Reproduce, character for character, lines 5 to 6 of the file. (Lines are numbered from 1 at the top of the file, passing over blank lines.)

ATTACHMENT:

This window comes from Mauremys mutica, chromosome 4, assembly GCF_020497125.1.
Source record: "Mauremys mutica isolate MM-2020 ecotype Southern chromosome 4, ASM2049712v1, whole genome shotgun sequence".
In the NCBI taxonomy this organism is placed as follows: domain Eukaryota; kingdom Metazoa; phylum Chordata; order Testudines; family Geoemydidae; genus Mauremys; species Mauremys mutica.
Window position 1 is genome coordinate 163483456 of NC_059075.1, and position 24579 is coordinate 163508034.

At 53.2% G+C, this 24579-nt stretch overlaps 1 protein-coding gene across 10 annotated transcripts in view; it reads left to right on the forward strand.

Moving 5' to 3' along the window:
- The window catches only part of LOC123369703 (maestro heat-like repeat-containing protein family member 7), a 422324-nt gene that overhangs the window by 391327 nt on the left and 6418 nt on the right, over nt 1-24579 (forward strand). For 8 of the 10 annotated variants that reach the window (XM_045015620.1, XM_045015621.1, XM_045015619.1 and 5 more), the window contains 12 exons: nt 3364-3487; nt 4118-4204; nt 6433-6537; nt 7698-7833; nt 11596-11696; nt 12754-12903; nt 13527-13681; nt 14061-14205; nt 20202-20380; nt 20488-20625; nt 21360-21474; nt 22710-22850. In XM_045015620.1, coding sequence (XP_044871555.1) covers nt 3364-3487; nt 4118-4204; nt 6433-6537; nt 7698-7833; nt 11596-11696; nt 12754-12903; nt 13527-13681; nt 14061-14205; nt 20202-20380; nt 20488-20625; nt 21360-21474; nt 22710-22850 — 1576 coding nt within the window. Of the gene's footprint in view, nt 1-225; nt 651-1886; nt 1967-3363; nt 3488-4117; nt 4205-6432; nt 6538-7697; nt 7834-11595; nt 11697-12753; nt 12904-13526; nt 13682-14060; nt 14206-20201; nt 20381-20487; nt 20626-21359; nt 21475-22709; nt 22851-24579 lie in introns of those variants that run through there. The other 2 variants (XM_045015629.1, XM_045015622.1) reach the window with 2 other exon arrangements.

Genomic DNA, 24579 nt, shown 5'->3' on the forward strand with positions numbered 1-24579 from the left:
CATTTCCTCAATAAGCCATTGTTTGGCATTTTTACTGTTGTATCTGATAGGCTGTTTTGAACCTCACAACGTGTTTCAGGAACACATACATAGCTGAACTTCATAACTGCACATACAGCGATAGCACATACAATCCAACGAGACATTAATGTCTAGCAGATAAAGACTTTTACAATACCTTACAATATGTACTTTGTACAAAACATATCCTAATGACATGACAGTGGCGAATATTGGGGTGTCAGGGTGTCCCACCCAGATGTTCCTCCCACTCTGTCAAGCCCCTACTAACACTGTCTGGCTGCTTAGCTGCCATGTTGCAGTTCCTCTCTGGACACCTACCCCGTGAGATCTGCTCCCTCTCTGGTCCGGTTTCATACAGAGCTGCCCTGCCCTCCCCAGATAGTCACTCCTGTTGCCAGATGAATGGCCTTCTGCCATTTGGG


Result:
At 53.2% G+C, this 24579-nt stretch overlaps 1 protein-coding gene across 10 annotated transcripts in view; it reads left to right on the forward strand.

Moving 5' to 3' along the window: